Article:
Pocket Wizards and the World Series

Baseball season once again comes to a close. But as the St. Louis Cardinals win The Series last night, at least one Strobist reader was ogling the photo gear along with the game.

This morning, he asked the following on the Strobist Flicker group discussion board:

"I'm not a baseball fan, but while channel surfing by the World Series I noticed a group of photographers in the background when the TV camera was doing shots of the dugout.

Several of these guys had two pro style cameras, one with a long lenses hanging around their neck plus a mono-pod mounted huge lens. I noticed that the handheld rig had what appeared to be a Pocket Wizard on the hot shoe, but I didn't notice any strobe lighting in view.

Since baseball diamonds are pretty well lit and I guessing that since most pitchers are pretty weird, powerful flash photography from the closest stands would be prohibited.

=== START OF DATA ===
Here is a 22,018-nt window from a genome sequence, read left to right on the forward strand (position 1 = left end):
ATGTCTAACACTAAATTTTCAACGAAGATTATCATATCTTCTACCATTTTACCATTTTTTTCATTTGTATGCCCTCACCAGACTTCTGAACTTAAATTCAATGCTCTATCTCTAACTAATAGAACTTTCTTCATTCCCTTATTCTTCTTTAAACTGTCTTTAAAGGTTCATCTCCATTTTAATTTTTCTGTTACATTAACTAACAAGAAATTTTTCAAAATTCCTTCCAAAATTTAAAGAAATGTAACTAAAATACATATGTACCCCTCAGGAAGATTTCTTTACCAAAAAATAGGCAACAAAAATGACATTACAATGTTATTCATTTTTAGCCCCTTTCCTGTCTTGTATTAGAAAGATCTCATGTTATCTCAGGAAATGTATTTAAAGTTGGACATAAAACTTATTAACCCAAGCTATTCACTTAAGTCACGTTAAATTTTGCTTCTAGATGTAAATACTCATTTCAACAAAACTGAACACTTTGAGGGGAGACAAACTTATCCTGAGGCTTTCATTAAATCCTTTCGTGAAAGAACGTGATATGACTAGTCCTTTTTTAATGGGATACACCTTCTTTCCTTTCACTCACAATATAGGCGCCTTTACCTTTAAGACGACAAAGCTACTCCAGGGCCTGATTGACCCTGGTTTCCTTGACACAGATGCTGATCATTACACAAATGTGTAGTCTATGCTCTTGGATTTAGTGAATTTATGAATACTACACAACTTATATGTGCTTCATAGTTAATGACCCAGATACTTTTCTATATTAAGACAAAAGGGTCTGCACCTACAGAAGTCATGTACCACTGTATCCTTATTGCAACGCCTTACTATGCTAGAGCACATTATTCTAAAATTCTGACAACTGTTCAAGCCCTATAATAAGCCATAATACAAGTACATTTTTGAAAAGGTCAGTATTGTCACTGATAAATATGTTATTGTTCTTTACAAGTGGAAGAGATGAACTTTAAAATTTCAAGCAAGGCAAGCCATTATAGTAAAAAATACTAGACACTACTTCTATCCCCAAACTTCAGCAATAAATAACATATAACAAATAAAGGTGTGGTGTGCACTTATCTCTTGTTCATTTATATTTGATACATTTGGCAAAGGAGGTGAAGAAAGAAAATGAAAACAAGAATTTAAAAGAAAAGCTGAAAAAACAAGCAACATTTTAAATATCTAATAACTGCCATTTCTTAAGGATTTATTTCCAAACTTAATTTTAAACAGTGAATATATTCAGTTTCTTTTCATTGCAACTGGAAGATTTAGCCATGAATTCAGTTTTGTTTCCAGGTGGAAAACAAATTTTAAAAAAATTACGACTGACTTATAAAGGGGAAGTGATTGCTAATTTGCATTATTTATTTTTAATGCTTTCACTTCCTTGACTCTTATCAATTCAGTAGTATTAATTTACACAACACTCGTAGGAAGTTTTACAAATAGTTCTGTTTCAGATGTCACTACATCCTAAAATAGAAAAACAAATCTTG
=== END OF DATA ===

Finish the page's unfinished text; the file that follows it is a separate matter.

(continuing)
What were they doing with the Pocket Wizards?

Answer: The Pocket Wizards are being used as remote triggers.

The camera with the long lens is the "everywhere" camera. The camera with the 80-200 is the home plate camera (too close for the long lens.)

So, you mount a remote camera somewhere (or several) in a different location with PW receivers to fire them. Then you place the PW transmitter on your 80-200 camera. Now, when you shoot at home plate, you get simultaneous coverage of home plate from a different angle.

It's so nice of baseball players to always score every run in exactly the same place.


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